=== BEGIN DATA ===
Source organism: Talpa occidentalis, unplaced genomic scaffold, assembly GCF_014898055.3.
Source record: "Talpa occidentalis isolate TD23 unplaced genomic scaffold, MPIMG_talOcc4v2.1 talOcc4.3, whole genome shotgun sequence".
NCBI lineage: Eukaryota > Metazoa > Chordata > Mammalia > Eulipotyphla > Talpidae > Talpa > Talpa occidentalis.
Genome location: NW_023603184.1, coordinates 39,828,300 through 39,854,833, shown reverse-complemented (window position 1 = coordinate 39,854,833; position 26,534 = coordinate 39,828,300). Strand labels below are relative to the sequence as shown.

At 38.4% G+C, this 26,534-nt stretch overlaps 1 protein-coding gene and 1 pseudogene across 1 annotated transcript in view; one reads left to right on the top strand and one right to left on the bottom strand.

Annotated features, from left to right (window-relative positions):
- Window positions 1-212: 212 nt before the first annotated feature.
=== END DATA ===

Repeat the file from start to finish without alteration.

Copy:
Source organism: Talpa occidentalis, unplaced genomic scaffold, assembly GCF_014898055.3.
Source record: "Talpa occidentalis isolate TD23 unplaced genomic scaffold, MPIMG_talOcc4v2.1 talOcc4.3, whole genome shotgun sequence".
NCBI lineage: Eukaryota > Metazoa > Chordata > Mammalia > Eulipotyphla > Talpidae > Talpa > Talpa occidentalis.
Genome location: NW_023603184.1, coordinates 39,828,300 through 39,854,833, shown reverse-complemented (window position 1 = coordinate 39,854,833; position 26,534 = coordinate 39,828,300). Strand labels below are relative to the sequence as shown.

At 38.4% G+C, this 26,534-nt stretch overlaps 1 protein-coding gene and 1 pseudogene across 1 annotated transcript in view; one reads left to right on the top strand and one right to left on the bottom strand.

Annotated features, from left to right (window-relative positions):
- Window positions 1-212: 212 nt before the first annotated feature.